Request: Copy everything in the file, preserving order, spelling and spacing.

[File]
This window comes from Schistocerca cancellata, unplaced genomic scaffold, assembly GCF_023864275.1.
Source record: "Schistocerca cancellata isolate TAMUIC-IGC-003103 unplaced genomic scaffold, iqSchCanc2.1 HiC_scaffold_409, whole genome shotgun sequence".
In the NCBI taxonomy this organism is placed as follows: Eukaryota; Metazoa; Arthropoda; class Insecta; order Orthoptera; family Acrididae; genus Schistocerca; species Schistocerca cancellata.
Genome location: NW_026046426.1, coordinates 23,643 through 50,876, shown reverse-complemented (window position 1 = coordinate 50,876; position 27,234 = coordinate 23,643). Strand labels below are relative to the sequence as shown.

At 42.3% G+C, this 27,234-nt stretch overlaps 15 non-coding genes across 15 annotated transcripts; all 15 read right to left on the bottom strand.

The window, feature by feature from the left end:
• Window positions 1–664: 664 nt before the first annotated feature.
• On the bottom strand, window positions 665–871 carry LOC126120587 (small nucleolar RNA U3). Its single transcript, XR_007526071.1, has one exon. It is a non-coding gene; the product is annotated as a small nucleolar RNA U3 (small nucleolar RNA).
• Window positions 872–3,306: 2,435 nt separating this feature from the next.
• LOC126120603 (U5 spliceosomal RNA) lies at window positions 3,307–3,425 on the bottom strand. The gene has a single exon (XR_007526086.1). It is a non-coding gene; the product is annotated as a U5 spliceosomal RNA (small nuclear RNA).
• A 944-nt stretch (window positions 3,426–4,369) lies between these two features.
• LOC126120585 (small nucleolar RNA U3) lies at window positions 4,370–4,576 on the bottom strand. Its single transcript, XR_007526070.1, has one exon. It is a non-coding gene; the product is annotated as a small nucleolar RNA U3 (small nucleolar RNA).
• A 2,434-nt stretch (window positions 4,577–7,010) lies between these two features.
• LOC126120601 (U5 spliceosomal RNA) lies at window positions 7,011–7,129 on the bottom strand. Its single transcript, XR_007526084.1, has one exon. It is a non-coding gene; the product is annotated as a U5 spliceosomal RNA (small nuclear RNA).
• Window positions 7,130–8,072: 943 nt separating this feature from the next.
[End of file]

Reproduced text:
This window comes from Schistocerca cancellata, unplaced genomic scaffold, assembly GCF_023864275.1.
Source record: "Schistocerca cancellata isolate TAMUIC-IGC-003103 unplaced genomic scaffold, iqSchCanc2.1 HiC_scaffold_409, whole genome shotgun sequence".
In the NCBI taxonomy this organism is placed as follows: Eukaryota; Metazoa; Arthropoda; class Insecta; order Orthoptera; family Acrididae; genus Schistocerca; species Schistocerca cancellata.
Genome location: NW_026046426.1, coordinates 23,643 through 50,876, shown reverse-complemented (window position 1 = coordinate 50,876; position 27,234 = coordinate 23,643). Strand labels below are relative to the sequence as shown.

At 42.3% G+C, this 27,234-nt stretch overlaps 15 non-coding genes across 15 annotated transcripts; all 15 read right to left on the bottom strand.

The window, feature by feature from the left end:
• Window positions 1–664: 664 nt before the first annotated feature.
• On the bottom strand, window positions 665–871 carry LOC126120587 (small nucleolar RNA U3). Its single transcript, XR_007526071.1, has one exon. It is a non-coding gene; the product is annotated as a small nucleolar RNA U3 (small nucleolar RNA).
• Window positions 872–3,306: 2,435 nt separating this feature from the next.
• LOC126120603 (U5 spliceosomal RNA) lies at window positions 3,307–3,425 on the bottom strand. The gene has a single exon (XR_007526086.1). It is a non-coding gene; the product is annotated as a U5 spliceosomal RNA (small nuclear RNA).
• A 944-nt stretch (window positions 3,426–4,369) lies between these two features.
• LOC126120585 (small nucleolar RNA U3) lies at window positions 4,370–4,576 on the bottom strand. Its single transcript, XR_007526070.1, has one exon. It is a non-coding gene; the product is annotated as a small nucleolar RNA U3 (small nucleolar RNA).
• A 2,434-nt stretch (window positions 4,577–7,010) lies between these two features.
• LOC126120601 (U5 spliceosomal RNA) lies at window positions 7,011–7,129 on the bottom strand. Its single transcript, XR_007526084.1, has one exon. It is a non-coding gene; the product is annotated as a U5 spliceosomal RNA (small nuclear RNA).
• Window positions 7,130–8,072: 943 nt separating this feature from the next.